NEW POUND COIN – ALL YOU NEED TO KNOW
The old coin was replaced by the 12-sided £1 back in March, and since then the two have been in co-circulation.
However, after the deadline has passed the round pound will lose its value.
Here’s everything you need to know.
When do the old round pounds go out of circulation?
The round £1 coins will cease to be legal tender on October, 15. This means they will no longer be valid.
After the deadline retailers will not be able to accept the coins or hand them out to customers.
The first ever £1 coin came into circulation in 1983 and replaced the £1 notes. Since then the Royal Mint has produced more than two billion of them.
What if I miss the deadline?
Most banks and building societies will let customers deposit the coins after the deadline has passed, check with your bank to see if they will be offering this service.
Some may only accept the coins bags of 20, instead of just the odd one or two, so it might be worth cracking open your piggy bank and having a rummage behind the back of the sofa.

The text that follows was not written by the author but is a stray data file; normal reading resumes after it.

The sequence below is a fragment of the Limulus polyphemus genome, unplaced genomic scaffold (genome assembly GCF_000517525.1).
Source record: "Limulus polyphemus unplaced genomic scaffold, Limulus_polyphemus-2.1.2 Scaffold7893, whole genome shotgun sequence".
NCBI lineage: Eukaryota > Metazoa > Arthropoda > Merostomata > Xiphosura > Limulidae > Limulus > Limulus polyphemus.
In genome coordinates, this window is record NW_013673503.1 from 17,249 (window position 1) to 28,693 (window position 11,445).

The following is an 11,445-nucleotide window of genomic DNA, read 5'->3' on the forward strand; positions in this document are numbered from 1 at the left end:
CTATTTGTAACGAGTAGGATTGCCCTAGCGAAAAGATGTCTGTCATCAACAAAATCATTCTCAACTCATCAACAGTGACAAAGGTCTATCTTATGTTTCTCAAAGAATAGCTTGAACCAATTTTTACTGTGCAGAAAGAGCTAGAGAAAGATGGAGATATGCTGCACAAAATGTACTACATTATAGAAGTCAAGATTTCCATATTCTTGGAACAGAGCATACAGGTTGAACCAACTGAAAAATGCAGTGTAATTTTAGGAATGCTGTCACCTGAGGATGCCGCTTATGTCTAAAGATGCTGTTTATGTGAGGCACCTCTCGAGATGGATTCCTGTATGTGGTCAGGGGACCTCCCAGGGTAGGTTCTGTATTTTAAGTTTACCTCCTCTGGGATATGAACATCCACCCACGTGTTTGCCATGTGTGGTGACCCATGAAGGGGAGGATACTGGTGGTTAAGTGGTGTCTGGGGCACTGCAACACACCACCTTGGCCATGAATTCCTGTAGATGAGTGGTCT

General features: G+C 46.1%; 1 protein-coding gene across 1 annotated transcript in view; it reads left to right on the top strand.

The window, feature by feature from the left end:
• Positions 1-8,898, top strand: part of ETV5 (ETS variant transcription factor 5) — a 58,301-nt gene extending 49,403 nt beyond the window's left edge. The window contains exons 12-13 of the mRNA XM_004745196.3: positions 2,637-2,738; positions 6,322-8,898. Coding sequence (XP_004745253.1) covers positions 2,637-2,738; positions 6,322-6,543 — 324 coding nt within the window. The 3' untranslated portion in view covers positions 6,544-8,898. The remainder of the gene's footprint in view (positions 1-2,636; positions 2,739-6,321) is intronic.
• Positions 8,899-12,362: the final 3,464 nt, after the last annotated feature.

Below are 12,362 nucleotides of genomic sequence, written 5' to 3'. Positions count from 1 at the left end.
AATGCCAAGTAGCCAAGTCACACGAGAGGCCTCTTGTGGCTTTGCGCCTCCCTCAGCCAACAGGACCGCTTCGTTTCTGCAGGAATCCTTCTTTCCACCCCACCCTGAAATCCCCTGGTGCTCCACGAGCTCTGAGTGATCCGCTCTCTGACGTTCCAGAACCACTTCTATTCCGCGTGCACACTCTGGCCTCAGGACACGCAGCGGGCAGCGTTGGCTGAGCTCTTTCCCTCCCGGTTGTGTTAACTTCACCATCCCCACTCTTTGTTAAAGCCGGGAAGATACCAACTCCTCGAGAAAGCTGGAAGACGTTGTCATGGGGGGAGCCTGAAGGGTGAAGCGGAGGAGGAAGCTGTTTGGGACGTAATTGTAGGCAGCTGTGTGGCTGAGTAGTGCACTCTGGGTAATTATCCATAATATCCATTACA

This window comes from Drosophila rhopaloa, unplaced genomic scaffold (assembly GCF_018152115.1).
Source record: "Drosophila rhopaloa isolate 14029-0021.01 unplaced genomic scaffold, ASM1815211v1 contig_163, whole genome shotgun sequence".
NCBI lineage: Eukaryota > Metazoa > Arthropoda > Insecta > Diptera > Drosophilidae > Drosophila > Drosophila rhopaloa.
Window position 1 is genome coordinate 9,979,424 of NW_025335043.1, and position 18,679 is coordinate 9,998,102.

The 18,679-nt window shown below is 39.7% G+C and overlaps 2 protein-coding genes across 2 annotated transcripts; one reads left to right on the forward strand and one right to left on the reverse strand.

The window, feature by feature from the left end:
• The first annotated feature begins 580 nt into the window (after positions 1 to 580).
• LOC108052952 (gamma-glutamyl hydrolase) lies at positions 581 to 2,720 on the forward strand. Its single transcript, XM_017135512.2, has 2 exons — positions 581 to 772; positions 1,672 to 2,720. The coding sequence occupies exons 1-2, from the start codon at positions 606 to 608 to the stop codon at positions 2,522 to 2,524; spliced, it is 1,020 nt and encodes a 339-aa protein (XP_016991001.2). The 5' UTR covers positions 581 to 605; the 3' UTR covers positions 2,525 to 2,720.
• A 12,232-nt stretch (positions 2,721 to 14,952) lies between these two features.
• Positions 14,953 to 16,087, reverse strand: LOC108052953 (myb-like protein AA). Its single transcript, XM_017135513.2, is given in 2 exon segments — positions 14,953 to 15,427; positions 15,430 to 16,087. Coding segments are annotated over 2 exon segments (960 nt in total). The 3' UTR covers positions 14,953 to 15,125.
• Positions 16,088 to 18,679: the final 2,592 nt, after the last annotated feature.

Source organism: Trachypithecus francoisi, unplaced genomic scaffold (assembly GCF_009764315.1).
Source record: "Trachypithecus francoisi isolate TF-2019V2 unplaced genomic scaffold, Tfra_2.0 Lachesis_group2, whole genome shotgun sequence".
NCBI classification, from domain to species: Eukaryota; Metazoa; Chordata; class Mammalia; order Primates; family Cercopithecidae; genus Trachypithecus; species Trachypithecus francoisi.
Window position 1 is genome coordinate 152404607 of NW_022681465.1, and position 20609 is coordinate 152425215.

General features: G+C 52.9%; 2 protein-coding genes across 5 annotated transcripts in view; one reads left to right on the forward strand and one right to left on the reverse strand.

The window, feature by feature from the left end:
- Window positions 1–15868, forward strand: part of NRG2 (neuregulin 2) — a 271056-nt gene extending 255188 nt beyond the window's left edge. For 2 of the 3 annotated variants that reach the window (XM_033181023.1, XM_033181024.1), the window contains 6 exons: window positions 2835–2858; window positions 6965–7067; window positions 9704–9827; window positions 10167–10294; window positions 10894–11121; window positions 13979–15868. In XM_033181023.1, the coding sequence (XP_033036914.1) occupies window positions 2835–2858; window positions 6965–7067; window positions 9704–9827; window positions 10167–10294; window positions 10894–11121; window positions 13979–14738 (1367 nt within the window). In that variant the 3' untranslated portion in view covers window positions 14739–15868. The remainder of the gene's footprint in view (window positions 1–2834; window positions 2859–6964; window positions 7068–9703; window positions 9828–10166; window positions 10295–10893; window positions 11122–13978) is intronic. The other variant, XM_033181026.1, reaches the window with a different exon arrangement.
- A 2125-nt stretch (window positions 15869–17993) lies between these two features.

What happens to my old £1 coins?
Some of your old coins will be returned to the Royal Mint where they will be melted down and used to make the new 12-sided coins.
Why did the Royal Mint introduce the 12-sided coin?
The Royal Mint reported that one in every 30 round pounds was a counterfeit as it was vulnerable to sophisticated fraudulence.
Of its 12-sided replacement Royal Mint chief executive, Adam Lawrence said: “It’s been designed to be fit for the future, using security features that aim to safeguard our currency, and currencies around the world, for years to come.
“Staying ahead of sophisticated counterfeiters remains a constant challenge and this coin helps in that battle.”